Appendiceal mucocele: the importance of getting a preoperative diagnosis

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An 84‐year‐old woman presented with an abdomen swollen at the right lower quadrant where a mass was palpated. Abdominal computed tomography (CT) scan showed a giant round lesion measuring 9 cm × 4 cm in diameter in continuity with the caecum (Fig. 1). A preoperative diagnosis of appendiceal mucocele (AM) was attained and the patient was submitted to open appendicectomy (Fig. 2). The final diagnosis was mucinous cystadenoma of the appendix. After 4 months of follow‐up, there is no evidence of recurrence.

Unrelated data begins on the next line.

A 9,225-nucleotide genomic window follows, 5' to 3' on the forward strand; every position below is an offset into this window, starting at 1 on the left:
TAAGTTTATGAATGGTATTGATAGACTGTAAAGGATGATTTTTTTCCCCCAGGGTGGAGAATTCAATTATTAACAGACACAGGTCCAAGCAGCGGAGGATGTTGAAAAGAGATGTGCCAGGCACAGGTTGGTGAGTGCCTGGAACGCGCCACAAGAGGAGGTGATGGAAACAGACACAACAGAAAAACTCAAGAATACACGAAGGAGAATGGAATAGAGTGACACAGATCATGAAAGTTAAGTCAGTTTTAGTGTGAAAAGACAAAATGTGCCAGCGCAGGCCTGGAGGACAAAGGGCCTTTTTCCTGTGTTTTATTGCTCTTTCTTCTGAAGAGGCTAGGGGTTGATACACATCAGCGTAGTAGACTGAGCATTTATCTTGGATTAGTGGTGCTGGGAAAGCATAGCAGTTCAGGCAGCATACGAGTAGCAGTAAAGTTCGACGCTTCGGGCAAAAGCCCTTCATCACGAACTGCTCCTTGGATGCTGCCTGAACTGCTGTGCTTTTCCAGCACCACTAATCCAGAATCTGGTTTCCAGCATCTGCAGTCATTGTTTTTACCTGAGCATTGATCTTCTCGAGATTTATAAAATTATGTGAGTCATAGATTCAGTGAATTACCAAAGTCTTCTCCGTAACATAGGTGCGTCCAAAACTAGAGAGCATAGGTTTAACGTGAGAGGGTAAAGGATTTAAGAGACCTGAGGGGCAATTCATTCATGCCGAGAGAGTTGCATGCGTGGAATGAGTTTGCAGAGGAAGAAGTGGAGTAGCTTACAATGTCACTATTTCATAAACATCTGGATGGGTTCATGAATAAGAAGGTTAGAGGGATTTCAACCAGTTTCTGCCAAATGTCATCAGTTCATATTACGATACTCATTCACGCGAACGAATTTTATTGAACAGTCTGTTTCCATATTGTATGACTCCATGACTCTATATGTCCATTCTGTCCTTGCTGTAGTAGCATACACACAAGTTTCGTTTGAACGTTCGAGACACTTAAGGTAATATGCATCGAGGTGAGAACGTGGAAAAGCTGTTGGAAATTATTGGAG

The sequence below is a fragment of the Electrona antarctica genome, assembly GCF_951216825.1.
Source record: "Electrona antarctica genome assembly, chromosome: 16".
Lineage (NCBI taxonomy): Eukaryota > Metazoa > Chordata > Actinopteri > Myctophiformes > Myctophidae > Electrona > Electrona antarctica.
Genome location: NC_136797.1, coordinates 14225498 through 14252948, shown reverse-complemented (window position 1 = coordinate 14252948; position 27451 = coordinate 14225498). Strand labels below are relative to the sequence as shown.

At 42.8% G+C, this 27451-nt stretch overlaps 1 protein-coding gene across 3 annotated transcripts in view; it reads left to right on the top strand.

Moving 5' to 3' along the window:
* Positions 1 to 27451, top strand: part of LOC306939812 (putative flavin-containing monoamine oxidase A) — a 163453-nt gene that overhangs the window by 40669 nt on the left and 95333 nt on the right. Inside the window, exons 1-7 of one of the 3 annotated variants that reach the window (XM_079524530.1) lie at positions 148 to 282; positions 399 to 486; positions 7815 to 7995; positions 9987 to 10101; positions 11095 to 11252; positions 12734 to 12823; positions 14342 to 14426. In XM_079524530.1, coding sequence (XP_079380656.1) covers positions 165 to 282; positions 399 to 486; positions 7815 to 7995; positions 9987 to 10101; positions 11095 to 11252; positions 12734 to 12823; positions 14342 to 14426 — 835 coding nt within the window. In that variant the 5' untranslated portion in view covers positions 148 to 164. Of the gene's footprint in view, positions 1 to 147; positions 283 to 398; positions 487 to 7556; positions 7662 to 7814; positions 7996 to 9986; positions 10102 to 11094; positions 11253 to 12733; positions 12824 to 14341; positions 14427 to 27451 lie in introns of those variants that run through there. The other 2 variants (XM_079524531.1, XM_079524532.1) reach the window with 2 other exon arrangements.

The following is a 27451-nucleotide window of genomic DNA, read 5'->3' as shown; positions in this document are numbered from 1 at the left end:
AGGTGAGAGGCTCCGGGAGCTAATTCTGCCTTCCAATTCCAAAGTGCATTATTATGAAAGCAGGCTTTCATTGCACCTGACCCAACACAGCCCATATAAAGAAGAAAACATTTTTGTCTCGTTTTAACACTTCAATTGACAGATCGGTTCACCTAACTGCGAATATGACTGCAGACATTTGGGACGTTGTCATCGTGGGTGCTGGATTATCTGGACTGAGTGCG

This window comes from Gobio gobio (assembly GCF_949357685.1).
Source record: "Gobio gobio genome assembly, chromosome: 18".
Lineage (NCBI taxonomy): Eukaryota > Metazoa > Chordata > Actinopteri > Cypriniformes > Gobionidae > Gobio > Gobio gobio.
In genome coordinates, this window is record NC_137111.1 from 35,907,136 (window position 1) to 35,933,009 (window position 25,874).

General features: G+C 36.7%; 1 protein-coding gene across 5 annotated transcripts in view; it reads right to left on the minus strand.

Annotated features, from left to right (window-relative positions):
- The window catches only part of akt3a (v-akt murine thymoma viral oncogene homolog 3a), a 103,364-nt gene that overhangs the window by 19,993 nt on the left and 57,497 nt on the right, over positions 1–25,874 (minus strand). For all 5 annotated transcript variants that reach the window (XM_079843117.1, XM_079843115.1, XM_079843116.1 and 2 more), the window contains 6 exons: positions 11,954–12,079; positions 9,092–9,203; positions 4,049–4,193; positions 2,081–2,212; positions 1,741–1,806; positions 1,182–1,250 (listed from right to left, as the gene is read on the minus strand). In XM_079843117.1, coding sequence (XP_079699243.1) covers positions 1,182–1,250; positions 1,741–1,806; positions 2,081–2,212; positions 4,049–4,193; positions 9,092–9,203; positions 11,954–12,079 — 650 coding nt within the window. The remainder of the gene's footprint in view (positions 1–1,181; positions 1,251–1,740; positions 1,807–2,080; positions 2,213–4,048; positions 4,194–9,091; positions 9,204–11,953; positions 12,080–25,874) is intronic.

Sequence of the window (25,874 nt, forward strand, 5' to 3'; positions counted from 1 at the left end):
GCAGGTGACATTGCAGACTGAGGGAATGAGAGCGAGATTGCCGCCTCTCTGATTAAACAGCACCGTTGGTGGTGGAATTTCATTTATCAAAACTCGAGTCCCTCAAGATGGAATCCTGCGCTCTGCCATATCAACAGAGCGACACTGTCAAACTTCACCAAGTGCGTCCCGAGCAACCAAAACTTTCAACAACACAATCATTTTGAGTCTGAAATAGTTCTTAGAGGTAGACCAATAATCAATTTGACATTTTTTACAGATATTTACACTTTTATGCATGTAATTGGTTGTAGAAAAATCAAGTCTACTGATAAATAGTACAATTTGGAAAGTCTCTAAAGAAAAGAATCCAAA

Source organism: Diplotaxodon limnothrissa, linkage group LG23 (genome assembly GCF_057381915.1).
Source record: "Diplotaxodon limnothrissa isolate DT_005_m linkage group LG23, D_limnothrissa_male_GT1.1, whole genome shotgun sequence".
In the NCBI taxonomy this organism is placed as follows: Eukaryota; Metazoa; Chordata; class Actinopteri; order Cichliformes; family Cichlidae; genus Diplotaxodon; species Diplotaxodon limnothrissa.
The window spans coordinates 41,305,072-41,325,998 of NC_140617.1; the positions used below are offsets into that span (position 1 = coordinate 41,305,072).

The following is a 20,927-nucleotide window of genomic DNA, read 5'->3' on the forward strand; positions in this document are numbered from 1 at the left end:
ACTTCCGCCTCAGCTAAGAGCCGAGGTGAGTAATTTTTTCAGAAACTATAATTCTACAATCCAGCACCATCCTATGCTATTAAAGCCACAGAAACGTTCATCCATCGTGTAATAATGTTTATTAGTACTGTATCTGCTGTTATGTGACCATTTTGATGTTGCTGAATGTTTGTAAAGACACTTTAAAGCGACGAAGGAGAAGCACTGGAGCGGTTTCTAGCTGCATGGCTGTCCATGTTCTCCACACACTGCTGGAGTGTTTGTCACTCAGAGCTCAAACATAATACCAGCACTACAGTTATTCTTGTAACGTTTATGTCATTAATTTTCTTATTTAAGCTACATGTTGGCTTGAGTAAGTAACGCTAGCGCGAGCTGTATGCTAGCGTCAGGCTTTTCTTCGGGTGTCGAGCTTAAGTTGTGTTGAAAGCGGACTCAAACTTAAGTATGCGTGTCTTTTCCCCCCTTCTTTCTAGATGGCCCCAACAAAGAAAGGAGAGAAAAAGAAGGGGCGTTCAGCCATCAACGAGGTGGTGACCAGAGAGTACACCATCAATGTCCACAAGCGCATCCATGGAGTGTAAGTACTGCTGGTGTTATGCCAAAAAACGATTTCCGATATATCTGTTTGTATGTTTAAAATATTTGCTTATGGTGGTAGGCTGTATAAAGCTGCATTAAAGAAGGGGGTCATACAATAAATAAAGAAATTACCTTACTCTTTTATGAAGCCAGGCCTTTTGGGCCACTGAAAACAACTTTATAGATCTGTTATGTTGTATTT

AM is a rare disease, found in only 0.4% of all appendectomied specimens.1 Achieving a preoperative diagnosis is of paramount importance because it permits choosing the most appropriate surgical technique.1 The algorithm for the selection of the type of surgery was provided by Dhage‐Ivatury and Sugarbaker in 2006: in brief, laparotomy should be preferred over laparoscopy and the more locally advanced the disease is, the more invasive the resection should be.2 During the intervention, in fact, every possible effort must be attempted to keep the cystic lesion intact, avoiding the rupture or inadvertent spillage of the mucoid material into the peritoneal cavity: such complications, in fact, lead to the development of pseudomyxoma peritonei, a condition encumbered by a far worse prognosis than the one associated with AM. CT is recognized as the most proper imaging tool for the preoperative diagnosis of AM.3 Classically, it shows a cystic dilatation of the appendix lumen ranging from 1 to 14 cm in size where wall calcifications are frequent.3 CT also permits the differential diagnosis with other lesions localized in the right lower quadrant of the abdomen, such as common appendicitis, mesenteric, duplication and urachal cysts, lymphangioma, abscess and haematoma.3 A further advantage of this imaging modality was furnished in 2013 by Wang and colleagues who tested its utility for differentiating preoperatively malignant from benign forms of AM: of interest, the presence of wall irregularity and soft‐tissue thickening resulted to indicate a malignant pattern of AM.4 Although there is a need for more works, their results, if corroborated, could represent a valid preoperative guide, helping the surgeons act the best operative tactics for the patients with benign or malignant AM.
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